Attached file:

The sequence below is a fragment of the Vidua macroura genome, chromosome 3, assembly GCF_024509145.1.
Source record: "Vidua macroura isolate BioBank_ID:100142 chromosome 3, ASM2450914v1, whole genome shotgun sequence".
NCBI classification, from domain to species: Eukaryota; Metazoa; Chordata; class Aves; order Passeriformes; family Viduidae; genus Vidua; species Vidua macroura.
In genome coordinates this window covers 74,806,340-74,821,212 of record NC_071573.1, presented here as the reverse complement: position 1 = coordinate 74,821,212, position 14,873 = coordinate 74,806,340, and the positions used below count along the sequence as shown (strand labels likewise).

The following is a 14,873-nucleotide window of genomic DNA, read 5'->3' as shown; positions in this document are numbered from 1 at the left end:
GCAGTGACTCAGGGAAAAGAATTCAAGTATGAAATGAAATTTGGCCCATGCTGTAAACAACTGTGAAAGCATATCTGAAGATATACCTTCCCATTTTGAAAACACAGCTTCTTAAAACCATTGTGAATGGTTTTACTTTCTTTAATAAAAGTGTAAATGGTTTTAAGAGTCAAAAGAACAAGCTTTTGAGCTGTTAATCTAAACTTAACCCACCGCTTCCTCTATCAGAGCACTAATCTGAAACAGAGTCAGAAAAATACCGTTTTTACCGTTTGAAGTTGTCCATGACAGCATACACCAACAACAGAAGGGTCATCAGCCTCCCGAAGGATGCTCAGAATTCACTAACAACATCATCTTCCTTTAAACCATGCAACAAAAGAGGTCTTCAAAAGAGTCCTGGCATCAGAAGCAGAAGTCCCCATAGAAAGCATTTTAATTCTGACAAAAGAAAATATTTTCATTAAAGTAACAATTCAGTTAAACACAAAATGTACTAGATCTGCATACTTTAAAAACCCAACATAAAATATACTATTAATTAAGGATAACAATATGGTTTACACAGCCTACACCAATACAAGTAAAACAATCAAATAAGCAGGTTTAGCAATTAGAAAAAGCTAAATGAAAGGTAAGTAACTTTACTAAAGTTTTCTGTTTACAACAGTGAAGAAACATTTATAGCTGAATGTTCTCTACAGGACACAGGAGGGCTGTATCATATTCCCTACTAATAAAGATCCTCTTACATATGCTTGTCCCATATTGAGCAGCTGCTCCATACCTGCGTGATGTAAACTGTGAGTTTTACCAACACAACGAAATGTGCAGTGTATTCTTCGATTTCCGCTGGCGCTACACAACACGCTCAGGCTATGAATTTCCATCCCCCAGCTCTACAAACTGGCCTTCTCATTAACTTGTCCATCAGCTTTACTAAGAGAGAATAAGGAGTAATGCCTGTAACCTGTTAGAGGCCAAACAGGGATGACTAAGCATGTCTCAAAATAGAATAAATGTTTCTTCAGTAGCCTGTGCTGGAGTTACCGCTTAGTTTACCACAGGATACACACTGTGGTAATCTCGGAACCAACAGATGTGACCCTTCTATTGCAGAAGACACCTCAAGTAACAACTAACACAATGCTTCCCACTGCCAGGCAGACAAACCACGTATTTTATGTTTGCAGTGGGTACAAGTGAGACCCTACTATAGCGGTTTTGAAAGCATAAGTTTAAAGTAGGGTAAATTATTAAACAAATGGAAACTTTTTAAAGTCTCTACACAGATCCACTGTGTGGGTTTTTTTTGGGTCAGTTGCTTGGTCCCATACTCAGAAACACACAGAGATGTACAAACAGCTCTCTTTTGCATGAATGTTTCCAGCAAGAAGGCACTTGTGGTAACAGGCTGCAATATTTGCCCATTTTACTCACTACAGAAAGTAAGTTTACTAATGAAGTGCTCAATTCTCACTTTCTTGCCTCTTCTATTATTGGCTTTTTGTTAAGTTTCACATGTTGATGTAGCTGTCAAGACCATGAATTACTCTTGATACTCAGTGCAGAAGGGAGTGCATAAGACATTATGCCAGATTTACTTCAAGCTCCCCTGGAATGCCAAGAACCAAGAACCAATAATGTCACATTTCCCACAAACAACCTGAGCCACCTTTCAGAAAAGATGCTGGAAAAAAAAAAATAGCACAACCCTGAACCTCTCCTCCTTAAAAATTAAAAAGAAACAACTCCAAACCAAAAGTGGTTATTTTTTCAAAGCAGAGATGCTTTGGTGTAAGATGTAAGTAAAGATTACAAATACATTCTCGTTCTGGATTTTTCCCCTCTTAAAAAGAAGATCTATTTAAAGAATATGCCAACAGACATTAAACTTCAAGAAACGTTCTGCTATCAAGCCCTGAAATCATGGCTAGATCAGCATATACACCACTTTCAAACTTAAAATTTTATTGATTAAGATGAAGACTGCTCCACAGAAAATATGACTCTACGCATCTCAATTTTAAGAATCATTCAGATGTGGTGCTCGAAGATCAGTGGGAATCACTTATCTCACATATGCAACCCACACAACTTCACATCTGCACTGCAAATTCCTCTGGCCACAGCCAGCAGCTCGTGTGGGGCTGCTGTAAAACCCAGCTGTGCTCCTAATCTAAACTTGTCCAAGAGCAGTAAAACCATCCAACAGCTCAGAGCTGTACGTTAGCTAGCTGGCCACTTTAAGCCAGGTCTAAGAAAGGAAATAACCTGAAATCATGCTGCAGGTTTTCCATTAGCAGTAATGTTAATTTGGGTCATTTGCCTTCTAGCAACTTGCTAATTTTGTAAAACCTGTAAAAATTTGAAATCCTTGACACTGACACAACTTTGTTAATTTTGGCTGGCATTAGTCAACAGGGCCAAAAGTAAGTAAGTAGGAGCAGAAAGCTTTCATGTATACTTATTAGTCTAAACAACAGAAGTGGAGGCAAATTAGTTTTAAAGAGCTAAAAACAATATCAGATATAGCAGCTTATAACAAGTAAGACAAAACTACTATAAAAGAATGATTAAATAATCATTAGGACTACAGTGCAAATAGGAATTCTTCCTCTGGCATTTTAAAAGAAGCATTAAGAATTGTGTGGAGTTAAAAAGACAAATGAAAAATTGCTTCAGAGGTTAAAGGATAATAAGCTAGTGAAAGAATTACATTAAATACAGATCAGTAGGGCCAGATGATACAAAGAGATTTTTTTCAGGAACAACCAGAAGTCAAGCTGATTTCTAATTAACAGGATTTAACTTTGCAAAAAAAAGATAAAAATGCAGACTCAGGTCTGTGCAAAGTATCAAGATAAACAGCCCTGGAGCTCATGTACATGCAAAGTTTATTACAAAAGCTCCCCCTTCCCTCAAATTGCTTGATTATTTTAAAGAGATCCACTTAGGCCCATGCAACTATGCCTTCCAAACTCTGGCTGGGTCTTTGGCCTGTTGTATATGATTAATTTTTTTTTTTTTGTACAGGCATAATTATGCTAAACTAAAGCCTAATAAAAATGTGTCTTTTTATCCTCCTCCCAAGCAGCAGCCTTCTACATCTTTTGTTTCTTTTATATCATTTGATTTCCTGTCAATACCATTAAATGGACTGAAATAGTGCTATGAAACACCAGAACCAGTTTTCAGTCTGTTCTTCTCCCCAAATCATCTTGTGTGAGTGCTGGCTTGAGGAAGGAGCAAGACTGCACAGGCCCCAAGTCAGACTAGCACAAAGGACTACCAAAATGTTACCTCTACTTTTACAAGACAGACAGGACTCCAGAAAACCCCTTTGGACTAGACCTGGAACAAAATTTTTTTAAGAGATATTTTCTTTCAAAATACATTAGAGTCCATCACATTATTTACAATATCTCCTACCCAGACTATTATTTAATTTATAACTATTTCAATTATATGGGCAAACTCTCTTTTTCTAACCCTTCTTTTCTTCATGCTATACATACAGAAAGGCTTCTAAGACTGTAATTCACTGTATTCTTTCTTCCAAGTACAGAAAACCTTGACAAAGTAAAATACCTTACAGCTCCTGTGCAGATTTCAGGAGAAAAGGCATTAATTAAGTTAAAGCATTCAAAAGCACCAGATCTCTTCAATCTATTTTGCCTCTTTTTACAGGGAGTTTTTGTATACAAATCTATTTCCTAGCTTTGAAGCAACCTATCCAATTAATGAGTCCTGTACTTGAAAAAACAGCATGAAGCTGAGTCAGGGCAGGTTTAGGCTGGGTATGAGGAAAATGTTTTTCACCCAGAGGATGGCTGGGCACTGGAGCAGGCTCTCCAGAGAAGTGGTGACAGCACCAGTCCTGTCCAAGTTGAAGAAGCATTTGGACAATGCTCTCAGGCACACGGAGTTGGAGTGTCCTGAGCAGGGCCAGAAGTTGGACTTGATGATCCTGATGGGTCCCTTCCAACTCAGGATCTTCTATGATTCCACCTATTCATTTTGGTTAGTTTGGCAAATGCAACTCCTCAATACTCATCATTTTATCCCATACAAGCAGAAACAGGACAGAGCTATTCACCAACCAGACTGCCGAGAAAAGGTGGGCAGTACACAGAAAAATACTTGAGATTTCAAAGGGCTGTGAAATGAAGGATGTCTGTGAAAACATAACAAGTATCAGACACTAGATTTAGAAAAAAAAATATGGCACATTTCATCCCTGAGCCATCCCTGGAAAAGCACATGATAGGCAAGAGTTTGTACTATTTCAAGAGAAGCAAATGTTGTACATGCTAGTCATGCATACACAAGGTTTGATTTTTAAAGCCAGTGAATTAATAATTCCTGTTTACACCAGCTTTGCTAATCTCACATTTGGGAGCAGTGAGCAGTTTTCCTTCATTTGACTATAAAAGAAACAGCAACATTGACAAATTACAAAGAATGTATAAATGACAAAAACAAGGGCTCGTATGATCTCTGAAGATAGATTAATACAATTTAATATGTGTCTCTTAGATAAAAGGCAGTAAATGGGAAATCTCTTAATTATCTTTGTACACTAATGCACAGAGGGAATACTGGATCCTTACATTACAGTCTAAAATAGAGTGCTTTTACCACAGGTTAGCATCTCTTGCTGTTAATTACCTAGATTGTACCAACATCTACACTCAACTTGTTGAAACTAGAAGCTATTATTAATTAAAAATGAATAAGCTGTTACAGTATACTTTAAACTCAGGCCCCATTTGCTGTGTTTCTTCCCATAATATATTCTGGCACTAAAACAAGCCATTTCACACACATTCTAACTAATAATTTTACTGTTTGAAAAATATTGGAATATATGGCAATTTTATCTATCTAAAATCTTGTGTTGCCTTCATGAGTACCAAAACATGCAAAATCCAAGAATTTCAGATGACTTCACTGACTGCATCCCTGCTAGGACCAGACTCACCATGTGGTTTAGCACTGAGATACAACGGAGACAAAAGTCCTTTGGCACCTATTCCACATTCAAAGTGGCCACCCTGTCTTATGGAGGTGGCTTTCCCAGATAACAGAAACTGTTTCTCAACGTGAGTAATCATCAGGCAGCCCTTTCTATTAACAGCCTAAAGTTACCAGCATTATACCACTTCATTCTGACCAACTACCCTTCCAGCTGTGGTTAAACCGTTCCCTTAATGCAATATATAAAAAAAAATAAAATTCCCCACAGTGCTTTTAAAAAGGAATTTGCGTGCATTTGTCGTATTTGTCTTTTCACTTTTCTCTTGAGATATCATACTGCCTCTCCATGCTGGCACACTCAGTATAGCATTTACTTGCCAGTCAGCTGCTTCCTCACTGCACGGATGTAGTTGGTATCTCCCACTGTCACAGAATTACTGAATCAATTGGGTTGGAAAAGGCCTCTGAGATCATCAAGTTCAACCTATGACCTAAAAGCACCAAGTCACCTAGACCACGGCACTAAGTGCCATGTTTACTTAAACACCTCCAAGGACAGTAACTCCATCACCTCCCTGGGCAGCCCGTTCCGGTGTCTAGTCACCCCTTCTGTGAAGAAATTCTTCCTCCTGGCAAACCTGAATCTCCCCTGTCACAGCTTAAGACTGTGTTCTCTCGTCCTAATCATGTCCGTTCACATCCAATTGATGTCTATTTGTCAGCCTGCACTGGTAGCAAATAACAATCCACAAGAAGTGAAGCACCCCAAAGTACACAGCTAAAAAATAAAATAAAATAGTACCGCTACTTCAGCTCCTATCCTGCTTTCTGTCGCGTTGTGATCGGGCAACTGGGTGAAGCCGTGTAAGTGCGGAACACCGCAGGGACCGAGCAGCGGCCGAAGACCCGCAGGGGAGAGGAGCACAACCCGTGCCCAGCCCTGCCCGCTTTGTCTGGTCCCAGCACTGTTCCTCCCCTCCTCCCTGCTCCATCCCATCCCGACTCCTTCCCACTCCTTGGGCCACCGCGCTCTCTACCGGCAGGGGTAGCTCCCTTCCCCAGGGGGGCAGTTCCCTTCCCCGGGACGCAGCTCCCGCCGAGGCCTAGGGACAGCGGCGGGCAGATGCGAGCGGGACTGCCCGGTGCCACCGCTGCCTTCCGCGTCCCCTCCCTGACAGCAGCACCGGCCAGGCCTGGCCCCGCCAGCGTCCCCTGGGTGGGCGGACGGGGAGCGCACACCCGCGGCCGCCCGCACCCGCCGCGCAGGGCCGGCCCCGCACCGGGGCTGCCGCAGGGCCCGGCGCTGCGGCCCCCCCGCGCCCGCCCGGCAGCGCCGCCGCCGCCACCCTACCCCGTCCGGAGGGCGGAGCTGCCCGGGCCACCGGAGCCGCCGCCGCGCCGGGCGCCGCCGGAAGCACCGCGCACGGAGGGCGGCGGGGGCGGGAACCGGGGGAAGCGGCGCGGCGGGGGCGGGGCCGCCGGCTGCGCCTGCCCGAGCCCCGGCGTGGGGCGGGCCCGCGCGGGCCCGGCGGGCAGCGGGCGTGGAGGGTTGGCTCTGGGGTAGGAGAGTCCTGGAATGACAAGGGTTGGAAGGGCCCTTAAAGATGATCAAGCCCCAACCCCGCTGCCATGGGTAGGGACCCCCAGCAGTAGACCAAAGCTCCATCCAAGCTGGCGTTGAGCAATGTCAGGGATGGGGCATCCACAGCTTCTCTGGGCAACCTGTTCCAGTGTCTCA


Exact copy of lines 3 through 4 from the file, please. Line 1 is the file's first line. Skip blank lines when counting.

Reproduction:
NCBI classification, from domain to species: Eukaryota; Metazoa; Chordata; class Aves; order Passeriformes; family Viduidae; genus Vidua; species Vidua macroura.
In genome coordinates this window covers 74,806,340-74,821,212 of record NC_071573.1, presented here as the reverse complement: position 1 = coordinate 74,821,212, position 14,873 = coordinate 74,806,340, and the positions used below count along the sequence as shown (strand labels likewise).